Finally, Agencies are Pushing for Meaningful Change from Social Platforms


After a number of global brands boycotted advertising on Facebook this summer, media buying agencies are launching new initiatives to better hold social media platforms to account on a more long-term basis.

The Facebook boycott was primarily sparked by Facebook’s content moderation policies, specifically around hate speech. The social platform decided not to remove posts from US president Donald Trump which seemed to violate its policies against content which incites violence.

But many saw the incident as symptomatic of a wider problem with content moderation and brand safety on social media platforms. Some brands, including Coca-Cola and Ford, paused spending on all social platforms, not just Facebook.

And over the past few weeks, media agencies have been working on new initiatives to hold all social platforms to account for their content moderation policies.

Interpublic Group’s media buying arm IPG Mediabrands has begun a new quarterly ‘Media Responsibility Audit’ of social platforms. Earlier in the year, Mediabrands released a set of principles it expects social platforms to adhere to. And the audit is designed to measure how closely the social platforms are sticking to these principles.

These principles, which Mediabrands applies to all media companies rather than just social media, mostly cover content. The ten principles include ‘promote respect’, ‘protect people’, ‘diverse and representative’, ‘no misinformation/disinformation’ and ‘accountability’.

“The Mediabrands’ Media Responsibility Audit comes on the heels of the challenge to the industry to ensure we are all taking part in safeguarding the media channels that are used in advertising, and furthermore, making sure they do not result in or contribute to harm,” said Joshua Lowcock, global brand safety officer at Mediabrands.

Mediabrands has not explicitly threatened to pull spend from platforms which underperform on the audit. But the agency said the results will help inform decisions on where to invest clients’ money.

Omnicom Media Group has also launched a new initiative, the Council on Accountable Social Advertising. The Council is made up of OMG and several of its clients, including cleaning products maker Clorox.

OMG says the Council will lobby social platforms to do more to make sure brands’ ads don’t end up next to inappropriate content. As part of this, OMG will also push for progress on long-standing issues around intransparency and a lack of independent measurement available on social media. The agency has submitted specific proposals to the major social media companies, including greater control of ad placement and independent measurement of ad performance

Will the new efforts change anything?

Even before the Facebook boycott, there were a number of industry initiatives aimed at improving content standards on social platforms. The Global Alliance for Responsible Media (GARM) was perhaps the most prominent, involving media agencies from each of the ‘big five’ holding groups, as well as a number of global brands and media companies.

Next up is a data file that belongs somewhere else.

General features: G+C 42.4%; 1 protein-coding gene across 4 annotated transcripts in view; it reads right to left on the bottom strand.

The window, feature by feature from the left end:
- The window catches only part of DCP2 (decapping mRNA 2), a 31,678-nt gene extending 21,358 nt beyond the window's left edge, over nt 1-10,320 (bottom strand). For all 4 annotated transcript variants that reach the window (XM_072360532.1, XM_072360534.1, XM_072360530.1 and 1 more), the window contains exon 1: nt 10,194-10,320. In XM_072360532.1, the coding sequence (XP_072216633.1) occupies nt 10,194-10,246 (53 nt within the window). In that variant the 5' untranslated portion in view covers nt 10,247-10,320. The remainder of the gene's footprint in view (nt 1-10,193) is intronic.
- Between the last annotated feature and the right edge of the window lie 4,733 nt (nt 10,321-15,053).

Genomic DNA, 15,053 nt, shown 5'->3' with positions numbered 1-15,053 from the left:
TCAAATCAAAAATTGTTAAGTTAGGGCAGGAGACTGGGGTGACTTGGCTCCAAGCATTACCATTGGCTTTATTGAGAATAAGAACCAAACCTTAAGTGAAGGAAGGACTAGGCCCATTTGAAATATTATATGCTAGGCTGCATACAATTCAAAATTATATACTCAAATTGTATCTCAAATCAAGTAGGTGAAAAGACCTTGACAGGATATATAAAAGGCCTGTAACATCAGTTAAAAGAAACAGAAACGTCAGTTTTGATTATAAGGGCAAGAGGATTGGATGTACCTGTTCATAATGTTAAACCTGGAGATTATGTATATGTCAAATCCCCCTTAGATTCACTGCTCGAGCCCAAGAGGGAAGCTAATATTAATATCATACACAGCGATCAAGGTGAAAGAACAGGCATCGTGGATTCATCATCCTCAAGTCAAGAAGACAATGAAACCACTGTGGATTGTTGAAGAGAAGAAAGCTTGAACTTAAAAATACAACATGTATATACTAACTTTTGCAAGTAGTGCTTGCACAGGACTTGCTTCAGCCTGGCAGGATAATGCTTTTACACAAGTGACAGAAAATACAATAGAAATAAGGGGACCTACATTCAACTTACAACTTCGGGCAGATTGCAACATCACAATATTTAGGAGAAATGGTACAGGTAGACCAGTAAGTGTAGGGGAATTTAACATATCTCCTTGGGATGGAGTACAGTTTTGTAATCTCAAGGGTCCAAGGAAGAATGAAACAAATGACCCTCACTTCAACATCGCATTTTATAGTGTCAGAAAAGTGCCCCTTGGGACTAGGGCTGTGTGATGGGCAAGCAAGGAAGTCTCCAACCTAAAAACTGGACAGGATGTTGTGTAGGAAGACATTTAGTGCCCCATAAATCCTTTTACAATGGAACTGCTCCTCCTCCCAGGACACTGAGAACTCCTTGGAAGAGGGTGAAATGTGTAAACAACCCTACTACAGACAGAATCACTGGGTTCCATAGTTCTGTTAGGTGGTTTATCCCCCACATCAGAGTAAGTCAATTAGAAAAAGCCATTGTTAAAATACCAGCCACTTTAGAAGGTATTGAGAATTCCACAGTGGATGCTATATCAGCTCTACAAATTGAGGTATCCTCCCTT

And more broadly, agencies and brands have been talking about the need for higher standards from social platforms for years. But Jake Dubbins, managing director of Media Bounty and co-chair of the Conscious Advertising Network, said these new initiatives demonstrate that agencies are genuinely changing.

“I think these initiatives are important, and it’s about the mood music as well,” he said. “All of us need to move the conversation away from just brand safety, and move the conversation towards looking at brands’ and agencies’ bigger impact on society. In that context, these initiatives are really good because they show that the status quo can’t continue.”

But will this increased pressure on social platforms actually make them change their behaviour? OMG says Facebook, Reddit, Snap, TikTok, Twitter and YouTube have all already agreed to most of its suggestions in principle, but it remains to be seen what actions they actually take.

Interestingly, the results of Mediabrands first Media Responsibility Audit suggests that pressure from advertisers and agencies does have a significant impact. YouTube was the top ranking social platform overall. And Mediabrands said this is because YouTube’s brand safety crises over the past few years, and the resulting backlash from advertisers, has forced it to up its game.

And CAN’s Dubbins said that the Facebook boycott has given these agency initiatives extra weight. “There is now an implicit consequence, because money has moved out of Facebook for a period of time,” he said. “Whether it’s articulated in these policies or not, that threat of ad spend being paused is now on the table.”

And he added that the involvement of brands in OMG’s Council is important. “Ultimately, it’s the brands who spend the money which funds these platforms,” he said. “So I’m really encouraged by the fact that brands are involved in the OMG initiative, and if brands are insisting on higher standards from media companies across the board, that’s a really good sign.”


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